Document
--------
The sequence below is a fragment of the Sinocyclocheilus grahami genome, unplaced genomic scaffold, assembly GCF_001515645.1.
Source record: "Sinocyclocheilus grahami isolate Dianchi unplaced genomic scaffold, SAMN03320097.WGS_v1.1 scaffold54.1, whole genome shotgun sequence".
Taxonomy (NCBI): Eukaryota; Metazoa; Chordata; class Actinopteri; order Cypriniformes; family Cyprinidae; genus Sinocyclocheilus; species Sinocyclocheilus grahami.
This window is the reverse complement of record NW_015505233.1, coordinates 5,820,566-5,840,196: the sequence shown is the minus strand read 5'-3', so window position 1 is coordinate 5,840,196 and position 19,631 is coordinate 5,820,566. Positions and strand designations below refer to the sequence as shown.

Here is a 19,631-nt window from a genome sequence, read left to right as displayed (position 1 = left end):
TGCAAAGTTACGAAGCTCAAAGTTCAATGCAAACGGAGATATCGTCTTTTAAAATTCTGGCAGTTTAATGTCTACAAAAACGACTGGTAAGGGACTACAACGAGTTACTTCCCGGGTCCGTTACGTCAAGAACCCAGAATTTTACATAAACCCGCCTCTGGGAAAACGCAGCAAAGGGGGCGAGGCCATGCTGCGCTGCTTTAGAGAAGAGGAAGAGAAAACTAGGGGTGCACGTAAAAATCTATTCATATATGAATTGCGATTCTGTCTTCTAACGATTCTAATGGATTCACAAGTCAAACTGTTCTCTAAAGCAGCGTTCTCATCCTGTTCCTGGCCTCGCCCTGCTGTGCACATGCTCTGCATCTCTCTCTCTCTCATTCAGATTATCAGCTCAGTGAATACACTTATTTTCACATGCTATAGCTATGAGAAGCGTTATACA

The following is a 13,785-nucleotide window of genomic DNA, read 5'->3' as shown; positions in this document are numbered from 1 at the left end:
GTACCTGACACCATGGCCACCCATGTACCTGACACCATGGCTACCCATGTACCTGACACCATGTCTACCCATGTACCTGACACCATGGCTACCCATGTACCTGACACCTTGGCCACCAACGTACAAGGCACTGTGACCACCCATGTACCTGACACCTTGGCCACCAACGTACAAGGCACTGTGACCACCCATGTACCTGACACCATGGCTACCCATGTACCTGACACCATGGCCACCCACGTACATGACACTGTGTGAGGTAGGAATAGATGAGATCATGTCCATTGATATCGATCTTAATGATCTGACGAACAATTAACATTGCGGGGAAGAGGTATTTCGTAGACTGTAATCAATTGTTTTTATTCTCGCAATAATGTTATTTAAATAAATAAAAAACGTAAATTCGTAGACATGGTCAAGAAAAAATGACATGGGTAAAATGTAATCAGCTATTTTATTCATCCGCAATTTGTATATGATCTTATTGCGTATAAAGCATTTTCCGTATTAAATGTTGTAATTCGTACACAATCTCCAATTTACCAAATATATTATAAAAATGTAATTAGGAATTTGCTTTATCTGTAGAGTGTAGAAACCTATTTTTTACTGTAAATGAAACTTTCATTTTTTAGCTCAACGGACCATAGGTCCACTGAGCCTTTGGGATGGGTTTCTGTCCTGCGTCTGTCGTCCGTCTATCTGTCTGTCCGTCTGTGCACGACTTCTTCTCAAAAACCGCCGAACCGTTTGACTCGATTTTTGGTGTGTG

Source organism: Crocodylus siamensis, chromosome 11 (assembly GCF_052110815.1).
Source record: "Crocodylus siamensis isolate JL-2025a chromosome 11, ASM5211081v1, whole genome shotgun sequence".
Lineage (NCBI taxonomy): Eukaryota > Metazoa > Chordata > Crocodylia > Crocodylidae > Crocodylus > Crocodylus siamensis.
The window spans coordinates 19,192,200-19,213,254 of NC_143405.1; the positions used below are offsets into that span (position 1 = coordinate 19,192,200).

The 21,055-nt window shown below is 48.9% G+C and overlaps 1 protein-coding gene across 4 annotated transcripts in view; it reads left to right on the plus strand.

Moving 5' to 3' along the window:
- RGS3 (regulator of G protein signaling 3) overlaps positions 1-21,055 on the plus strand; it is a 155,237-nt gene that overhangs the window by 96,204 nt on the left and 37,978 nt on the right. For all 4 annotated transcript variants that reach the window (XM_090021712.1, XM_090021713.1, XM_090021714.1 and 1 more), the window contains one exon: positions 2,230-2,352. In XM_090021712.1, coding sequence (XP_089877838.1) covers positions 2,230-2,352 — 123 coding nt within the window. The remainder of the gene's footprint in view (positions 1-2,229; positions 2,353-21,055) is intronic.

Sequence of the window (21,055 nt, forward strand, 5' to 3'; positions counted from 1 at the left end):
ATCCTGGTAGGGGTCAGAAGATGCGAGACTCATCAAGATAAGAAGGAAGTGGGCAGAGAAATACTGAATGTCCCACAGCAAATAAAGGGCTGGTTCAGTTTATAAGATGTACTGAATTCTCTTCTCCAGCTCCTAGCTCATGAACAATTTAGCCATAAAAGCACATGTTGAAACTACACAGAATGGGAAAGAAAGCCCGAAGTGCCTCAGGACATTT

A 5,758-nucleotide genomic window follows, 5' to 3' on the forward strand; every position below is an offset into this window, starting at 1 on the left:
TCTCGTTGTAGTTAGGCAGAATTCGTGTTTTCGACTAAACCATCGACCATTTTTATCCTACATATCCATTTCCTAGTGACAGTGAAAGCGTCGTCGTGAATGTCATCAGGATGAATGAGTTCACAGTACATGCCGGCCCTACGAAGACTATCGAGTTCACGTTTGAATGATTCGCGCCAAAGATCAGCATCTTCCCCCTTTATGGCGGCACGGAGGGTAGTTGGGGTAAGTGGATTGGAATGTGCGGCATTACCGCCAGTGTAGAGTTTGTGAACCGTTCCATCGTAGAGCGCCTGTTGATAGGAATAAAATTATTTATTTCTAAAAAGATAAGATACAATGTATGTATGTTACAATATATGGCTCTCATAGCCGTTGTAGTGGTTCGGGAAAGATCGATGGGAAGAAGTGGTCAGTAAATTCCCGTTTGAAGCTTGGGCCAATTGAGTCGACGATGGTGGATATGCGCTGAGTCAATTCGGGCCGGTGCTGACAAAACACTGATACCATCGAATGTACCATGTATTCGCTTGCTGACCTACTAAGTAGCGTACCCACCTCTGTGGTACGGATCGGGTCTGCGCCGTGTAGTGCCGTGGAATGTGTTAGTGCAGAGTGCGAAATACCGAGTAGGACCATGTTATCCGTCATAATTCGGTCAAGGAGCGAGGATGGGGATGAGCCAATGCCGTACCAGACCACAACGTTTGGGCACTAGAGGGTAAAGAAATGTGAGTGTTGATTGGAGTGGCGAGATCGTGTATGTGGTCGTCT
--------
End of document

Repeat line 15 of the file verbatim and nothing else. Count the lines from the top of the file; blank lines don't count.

- RGS3 (regulator of G protein signaling 3) overlaps positions 1-21,055 on the plus strand; it is a 155,237-nt gene that overhangs the window by 96,204 nt on the left and 37,978 nt on the right. For all 4 annotated transcript variants that reach the window (XM_090021712.1, XM_090021713.1, XM_090021714.1 and 1 more), the window contains one exon: positions 2,230-2,352. In XM_090021712.1, coding sequence (XP_089877838.1) covers positions 2,230-2,352 — 123 coding nt within the window. The remainder of the gene's footprint in view (positions 1-2,229; positions 2,353-21,055) is intronic.